The U.S. Custom House

Custom House
The U.S. Custom House looms over Old City Philadelphia. Photographs in the Carol M. Highsmith Archive, Library of Congress, Prints and Photographs Division.; Forms part of the Carol M. Highsmith Archive.

Long before our Philadelphia football Eagles became Super Bowl champs in 2018, limestone eagles began guarding the U.S. Custom House on Chestnut Street in Old City.

Interestingly, there’s even a likely connection between the limestone and football birds. More on that later.

Look skyward, and you’ll see limestone eagles perched on the upper reaches of the 17-story Art Deco building. And what a remarkable building it is.

Constructed as part of a huge government stimulus project after the Great Depression of 1929 (and just before the Works Project Administration), the U.S. Custom House contains extraordinary details you won’t see in modern buildings today.

I was fortunate enough to get a tour from Tom Rufo, operations manager at the General Services Administration (GSA), and Mark Falter Jr., the onsite manager. They pointed out marvelous touches I simply would have missed.

Walk around the front of the building, look up and you’ll see statues, bas-reliefs, ornamental doors and more. And that’s just to prepare you for the amazing extravaganza to come.

Inside you’ll see a spectacular 3-story rotunda, 75 feet of murals almost 4-feet high, two magnificent staircases and much more. There’s even a federal-style courtroom on the third floor used for Tax Court.

You may also see travelers with suitcases in the lobby, says Falter. The passport office in the building provides expedited service for U.S. citizens, and can process even some same-day applications in emergency situations.

Be aware, though, that this is a U.S. Government building with security procedures similar to an airport’s.

Interesting Oddities:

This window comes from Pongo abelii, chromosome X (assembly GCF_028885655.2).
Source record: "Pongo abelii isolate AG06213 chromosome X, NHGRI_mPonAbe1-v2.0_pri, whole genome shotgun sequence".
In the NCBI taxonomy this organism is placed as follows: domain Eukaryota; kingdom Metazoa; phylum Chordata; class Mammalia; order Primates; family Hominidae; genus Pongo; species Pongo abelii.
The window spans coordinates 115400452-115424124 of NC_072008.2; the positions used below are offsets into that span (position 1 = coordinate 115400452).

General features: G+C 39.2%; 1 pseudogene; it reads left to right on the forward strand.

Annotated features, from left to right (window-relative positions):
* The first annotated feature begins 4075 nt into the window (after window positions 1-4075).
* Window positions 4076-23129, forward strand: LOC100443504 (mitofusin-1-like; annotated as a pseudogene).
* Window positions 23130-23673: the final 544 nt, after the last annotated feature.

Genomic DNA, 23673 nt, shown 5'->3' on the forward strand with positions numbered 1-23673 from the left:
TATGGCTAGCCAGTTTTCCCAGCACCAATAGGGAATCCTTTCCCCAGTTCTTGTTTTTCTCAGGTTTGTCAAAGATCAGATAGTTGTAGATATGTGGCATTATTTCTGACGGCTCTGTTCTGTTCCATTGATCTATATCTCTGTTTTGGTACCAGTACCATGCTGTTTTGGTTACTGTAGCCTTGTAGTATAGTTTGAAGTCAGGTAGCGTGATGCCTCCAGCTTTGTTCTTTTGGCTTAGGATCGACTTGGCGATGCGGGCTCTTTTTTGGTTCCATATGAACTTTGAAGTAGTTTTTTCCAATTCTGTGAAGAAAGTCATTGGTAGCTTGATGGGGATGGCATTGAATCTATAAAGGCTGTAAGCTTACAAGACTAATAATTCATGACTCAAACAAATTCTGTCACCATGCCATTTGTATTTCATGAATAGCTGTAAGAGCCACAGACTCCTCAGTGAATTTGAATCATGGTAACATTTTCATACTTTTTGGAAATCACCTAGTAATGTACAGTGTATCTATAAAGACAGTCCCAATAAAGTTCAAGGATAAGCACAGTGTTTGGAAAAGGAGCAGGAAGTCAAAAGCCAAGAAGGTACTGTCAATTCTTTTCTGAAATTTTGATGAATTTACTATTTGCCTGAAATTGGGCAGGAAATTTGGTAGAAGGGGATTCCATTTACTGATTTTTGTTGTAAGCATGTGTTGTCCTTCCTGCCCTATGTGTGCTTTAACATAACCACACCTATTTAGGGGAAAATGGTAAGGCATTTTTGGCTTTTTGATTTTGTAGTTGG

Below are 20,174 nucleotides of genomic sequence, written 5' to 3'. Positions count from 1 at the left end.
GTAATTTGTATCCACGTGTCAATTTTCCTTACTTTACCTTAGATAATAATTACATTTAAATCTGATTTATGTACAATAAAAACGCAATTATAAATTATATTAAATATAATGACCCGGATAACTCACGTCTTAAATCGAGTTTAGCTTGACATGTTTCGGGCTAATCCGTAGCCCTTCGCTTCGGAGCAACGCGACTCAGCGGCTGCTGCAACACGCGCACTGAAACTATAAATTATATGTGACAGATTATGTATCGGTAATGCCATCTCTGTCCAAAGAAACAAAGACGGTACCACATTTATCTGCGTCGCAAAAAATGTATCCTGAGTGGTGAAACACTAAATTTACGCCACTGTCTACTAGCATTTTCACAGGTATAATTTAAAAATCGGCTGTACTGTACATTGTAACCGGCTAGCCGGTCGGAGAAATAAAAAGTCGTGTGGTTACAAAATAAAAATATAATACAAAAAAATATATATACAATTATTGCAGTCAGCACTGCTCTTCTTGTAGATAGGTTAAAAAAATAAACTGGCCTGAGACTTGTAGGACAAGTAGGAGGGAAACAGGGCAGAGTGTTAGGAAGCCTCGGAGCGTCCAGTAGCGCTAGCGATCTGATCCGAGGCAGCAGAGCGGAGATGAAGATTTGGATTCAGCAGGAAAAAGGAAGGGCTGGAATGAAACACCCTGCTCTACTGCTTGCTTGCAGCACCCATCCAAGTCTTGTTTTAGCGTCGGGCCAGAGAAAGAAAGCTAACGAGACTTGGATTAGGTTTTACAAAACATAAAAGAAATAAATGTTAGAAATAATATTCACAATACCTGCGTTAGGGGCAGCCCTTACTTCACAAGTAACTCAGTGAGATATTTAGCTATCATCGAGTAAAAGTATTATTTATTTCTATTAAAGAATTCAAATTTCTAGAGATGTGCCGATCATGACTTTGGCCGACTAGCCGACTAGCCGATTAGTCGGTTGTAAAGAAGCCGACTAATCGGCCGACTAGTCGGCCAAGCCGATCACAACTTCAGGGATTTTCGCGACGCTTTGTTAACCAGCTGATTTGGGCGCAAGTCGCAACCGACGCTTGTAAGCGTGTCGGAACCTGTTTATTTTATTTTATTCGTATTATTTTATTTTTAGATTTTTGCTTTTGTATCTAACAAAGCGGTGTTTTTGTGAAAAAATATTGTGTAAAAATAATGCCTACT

• While the beautiful 3-story, 32-foot-diameter rotunda appears to be in the center of the building, it actually is in the front part, disguising loading docks that take up nearly half of the first floor.
  • A large cooling tower, added to the roof for air conditioning in 1969, once was visible from New Jersey and I-95. Managers fixed that, Rufo says by cutting the ceiling below and dropping the unit down 12 feet. Now you can’t see it.
  • The building employed more than 4,000 workers for two years. That helped spur the Philadelphia economy after the disastrous stock market crash of 1929.
  • Some of the beautiful murals on the first floor “have darkened with age,” says the National Register of Historic Places Registration Form. The cause: “application of an inappropriate superficial art conservation treatment that cannot be removed.” Too bad.
  • Ritter & Shay, the building’s architects, had to respond to fast-changing government demands. First, the building went from a planned eight stories to 17. Then the Economy Act of June 30, 1932 reduced the budget by 10 percent. The result: marble trim, which would have been more compatible with the historic neighborhood’s architecture, was replaced by limestone.

Working inside a historic building brings extra challenges, Rufo says. To repaint the rotunda ceiling, for example, colors of 40 paint chips had to be tested and verified before work could begin.

Now back to the birds for a minute. Reportedly, new team owners drew inspiration from the symbolic Blue Eagle of the National Recovery Act. So they named the franchise the Philadelphia Eagles in 1933 – while this building was being erected. That’s your local angle.

FAST FACTS

Name: U.S. Custom House

Address: 200 Chestnut St., Phila., PA 19106

Built: 1932 to 1934

Architects: Ritter & Shay

Cost: $3,500,000

Style: Art Deco

Amount of Space: 565,000 sq. ft.

Green Roof on Fourth Floor: 22,000 sq. ft.

Number of Employees Housed: 670

Honors: Listed on the National Register of Historic Places in 2011 and first building in U.S. to receive Energy Star label in 1999.

Tenant Agencies: Homeland Security, Justice, Health and Human Services, Interior, State, Agriculture, U.S Tax Court and more.

Claim to Fame: The illuminated terra cotta lantern atop the building tower resembles the famous lighthouse at Rhodes, Greece.